Stanford Research Communication Program
  Home   Researchers Professionals  About
 
Archive by Major Area

Engineering
Humanities

Social Science

Natural Science

Archive by Year

Fall 1999 - Spring 2000

Fall 2000 - Summer 2001

Fall 2001 - Spring 2002

Fall 2002 - Summer 2003


 

 

 


Seeing Past Destruction:
War, Memory and Visuality in 1960s Japanese Fiction

Bruce Suttmeier
Asian Languages
Stanford University
June 2001

My research involves three Japanese writers from the 1960s whose works explore the place of World War II-era memories in Japan’s prosperous, pacifist present. I argue that their writings of the period confront the increasingly narrow range of wartime remembrance by questioning the role of “seeing” in traditional narratives of war experience.

Two decades after its devastating defeat in World War II, Japan reemerged on the international stage. Its 1964 Olympics was a success, its economy a "miracle," and as skyscrapers and bullet trains replaced bombed-out ruins, the hardships of the war years receded into distant memory. Increasingly, stories of the war, as told by soldiers and citizens who endured the fighting, seemed nostalgic and banal, since to many people the war was essential to Japan's subsequent success. In effect, the war became a necessary condition for postwar progress; as if individual suffering was the price paid for current prosperity.

But by treating the war as a sad story with a happy ending, this narrative ignored the powerful and complex role the conflict continued to play in all aspects of Japanese life. In my research, I study three writers whose works criticize this smoothing over of the war's traumatic traces. These writers, Oe Kenzaburo, Kaiko Takeshi and Oda Makoto, all of whom were children at the end of WWII, explored how war memories could and couldn't be represented in late 1960s Japan. In particular, I focus on their broad critique of “visual experience,” arguing that their skepticism toward stories relying on “what people saw” reveals a larger concern for the ethical, political and aesthetic implications of remembering and writing about the war.

In all the academic attention recently given to the “problem of memory,” historical and literary studies have tried to explain what and how we remember, particularly by describing how we inherit and inevitably recast stories of our past. This research tries to sort out the relations between history and memory, figuring out how traditional notions of “what really happened” are complicated by issues of “what people remember.”

In the case of Japan, scholars have recently demonstrated how certain themes have dominated the nation's expression of their wartime experience. The most powerful during these first two decades was the idea of “victimization,” that a wrong and unjust war was thrust upon the Japanese people by a power-hungry military leadership. The American Occupation under General MacArthur (1945-52) did much to develop and promote this view, with its war-crime trials and its focus on Japan's war against America. Thus, it is the end of the war that gets remembered: soldiers starving in the field, Japanese civilians bombed out of their homes, children relocated to the countryside and, of course, citizens of Hiroshima and Nagasaki exposed to the world's first atomic bombs. The beginning of the war, with Japan invading China and other Asian countries, sat prominently in progressive historians' studies of the "Fifteen Year War," but it is the "Pacific War," the dramatic narrative from Pearl Harbor to Potsdam, that stood in for the entire conflict in most popular accounts.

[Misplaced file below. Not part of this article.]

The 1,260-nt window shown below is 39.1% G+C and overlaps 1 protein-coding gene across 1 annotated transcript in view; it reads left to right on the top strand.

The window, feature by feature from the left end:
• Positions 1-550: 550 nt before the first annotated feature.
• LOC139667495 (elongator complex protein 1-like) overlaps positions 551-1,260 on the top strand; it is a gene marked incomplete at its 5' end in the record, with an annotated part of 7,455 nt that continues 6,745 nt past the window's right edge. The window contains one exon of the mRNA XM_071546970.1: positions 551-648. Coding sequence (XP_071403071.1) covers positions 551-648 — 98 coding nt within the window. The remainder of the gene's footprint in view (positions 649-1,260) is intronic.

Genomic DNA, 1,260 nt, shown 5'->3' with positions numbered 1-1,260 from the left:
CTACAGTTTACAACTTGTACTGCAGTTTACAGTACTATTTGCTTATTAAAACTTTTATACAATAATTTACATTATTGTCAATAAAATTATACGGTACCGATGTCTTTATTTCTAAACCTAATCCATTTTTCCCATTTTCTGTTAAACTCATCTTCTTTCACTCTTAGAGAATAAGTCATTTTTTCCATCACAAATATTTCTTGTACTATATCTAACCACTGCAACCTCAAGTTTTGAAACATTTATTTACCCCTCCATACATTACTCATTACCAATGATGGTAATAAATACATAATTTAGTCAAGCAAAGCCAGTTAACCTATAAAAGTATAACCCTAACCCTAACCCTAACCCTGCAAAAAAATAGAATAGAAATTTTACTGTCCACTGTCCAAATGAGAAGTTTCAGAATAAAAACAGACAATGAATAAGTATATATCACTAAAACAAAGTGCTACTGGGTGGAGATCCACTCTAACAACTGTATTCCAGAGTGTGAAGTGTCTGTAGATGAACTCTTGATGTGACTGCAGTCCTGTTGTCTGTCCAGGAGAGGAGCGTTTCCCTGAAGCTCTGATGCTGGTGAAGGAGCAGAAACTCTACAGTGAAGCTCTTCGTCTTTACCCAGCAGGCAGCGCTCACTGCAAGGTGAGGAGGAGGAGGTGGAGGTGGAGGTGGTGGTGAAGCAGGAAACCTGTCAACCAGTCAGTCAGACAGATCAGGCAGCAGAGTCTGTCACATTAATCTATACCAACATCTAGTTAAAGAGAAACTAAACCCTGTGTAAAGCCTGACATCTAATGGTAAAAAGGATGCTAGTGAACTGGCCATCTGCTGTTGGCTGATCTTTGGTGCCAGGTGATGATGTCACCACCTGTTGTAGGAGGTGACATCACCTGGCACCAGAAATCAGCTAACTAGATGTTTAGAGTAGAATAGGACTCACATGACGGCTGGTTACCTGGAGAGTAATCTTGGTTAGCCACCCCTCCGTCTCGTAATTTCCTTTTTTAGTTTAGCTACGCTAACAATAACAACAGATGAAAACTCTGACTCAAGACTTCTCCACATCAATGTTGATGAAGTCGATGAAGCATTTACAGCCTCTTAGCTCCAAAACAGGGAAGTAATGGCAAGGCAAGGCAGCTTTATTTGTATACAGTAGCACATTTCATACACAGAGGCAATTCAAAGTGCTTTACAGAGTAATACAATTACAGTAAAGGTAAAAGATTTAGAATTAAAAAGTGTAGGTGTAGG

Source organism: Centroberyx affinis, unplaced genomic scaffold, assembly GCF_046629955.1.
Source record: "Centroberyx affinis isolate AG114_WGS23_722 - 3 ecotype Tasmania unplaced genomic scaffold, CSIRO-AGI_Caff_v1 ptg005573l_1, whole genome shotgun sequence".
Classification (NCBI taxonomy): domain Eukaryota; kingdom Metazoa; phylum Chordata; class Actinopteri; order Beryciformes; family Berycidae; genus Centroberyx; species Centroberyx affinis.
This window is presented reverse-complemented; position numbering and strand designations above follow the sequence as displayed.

This is how “personal experiences of the war” (senso taiken) became the most reliably authentic voice of public memory. The early literature of war memories is almost exclusively this type; soldiers writing of starvation and disease among an already decimated army and women writing of the B-29s raining bombs on already devastated cities. By 1965, such eyewitness accounts still dominated the publishing landscape, even though, among the spectacular success of postwar growth, such stories seemed somewhat irrelevant.

The three writers exposed the flaws and consequences of such accounts of the past. They did this by showing the limits (and at times, downright falsity) of relying on “sight” to provide insight. Their works returned again and again to such notions as "witnessing" and "looking away," "unlimited vision" and "blindness," detailing how all seeing is entangled in the social, political and cultural currents of the times. They stressed that what we see is largely dependent on how and for what purpose we direct our attention. Foremost among their accomplishments was subtly demonstrating how the early reliance on personal experience was an incomplete attempt to “master the past,” an insufficient attempt to give coherence and meaning to the traumatic losses the nation suffered during the conflict. By binding up the nation's wounds in stories of victimization and hardship, this early narration of what happened not only excluded nearly all atrocities committed by Japanese against other Asians, but also left most Japanese with a premature sense of putting the complexities of the past to rest.

My dissertation offers a close reading of the novels and essays of Oe, Kaiko, and Oda produced between 1965 and 1970 in order to tie their, at times, obsessive concern with “seeing” to this incomplete mode of integrating the past. In addition, by choosing the five-year period of Japan's high-economic growth, I illustrate how the present, namely contemporary events like the Vietnam War and debates over nationalism, contributed to their critique of the past. By examining their work in the context of the late 1960s, I will make a valuable contribution to the growing scholarship on Japan's complex confrontation with its past.